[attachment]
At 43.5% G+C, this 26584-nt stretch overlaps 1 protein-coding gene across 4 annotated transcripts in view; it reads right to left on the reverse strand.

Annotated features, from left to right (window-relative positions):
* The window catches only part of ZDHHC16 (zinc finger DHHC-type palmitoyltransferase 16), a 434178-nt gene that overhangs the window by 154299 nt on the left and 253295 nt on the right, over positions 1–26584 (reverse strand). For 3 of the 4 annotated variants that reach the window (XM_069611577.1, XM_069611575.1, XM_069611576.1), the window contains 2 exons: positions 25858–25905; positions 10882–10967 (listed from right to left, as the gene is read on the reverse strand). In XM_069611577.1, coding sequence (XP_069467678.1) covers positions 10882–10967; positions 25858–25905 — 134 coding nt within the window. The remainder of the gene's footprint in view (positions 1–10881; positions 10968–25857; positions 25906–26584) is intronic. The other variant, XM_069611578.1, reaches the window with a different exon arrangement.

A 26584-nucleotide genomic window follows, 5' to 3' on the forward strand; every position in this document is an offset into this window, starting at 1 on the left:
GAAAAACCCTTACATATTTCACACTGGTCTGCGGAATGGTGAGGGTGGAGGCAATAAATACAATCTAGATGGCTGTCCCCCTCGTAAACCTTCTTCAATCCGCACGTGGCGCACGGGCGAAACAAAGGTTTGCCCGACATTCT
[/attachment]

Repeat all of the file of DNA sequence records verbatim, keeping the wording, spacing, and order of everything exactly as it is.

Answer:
At 43.5% G+C, this 26584-nt stretch overlaps 1 protein-coding gene across 4 annotated transcripts in view; it reads right to left on the reverse strand.

Annotated features, from left to right (window-relative positions):
* The window catches only part of ZDHHC16 (zinc finger DHHC-type palmitoyltransferase 16), a 434178-nt gene that overhangs the window by 154299 nt on the left and 253295 nt on the right, over positions 1–26584 (reverse strand). For 3 of the 4 annotated variants that reach the window (XM_069611577.1, XM_069611575.1, XM_069611576.1), the window contains 2 exons: positions 25858–25905; positions 10882–10967 (listed from right to left, as the gene is read on the reverse strand). In XM_069611577.1, coding sequence (XP_069467678.1) covers positions 10882–10967; positions 25858–25905 — 134 coding nt within the window. The remainder of the gene's footprint in view (positions 1–10881; positions 10968–25857; positions 25906–26584) is intronic. The other variant, XM_069611578.1, reaches the window with a different exon arrangement.

A 26584-nucleotide genomic window follows, 5' to 3' on the forward strand; every position in this document is an offset into this window, starting at 1 on the left:
GAAAAACCCTTACATATTTCACACTGGTCTGCGGAATGGTGAGGGTGGAGGCAATAAATACAATCTAGATGGCTGTCCCCCTCGTAAACCTTCTTCAATCCGCACGTGGCGCACGGGCGAAACAAAGGTTTGCCCGACATTCT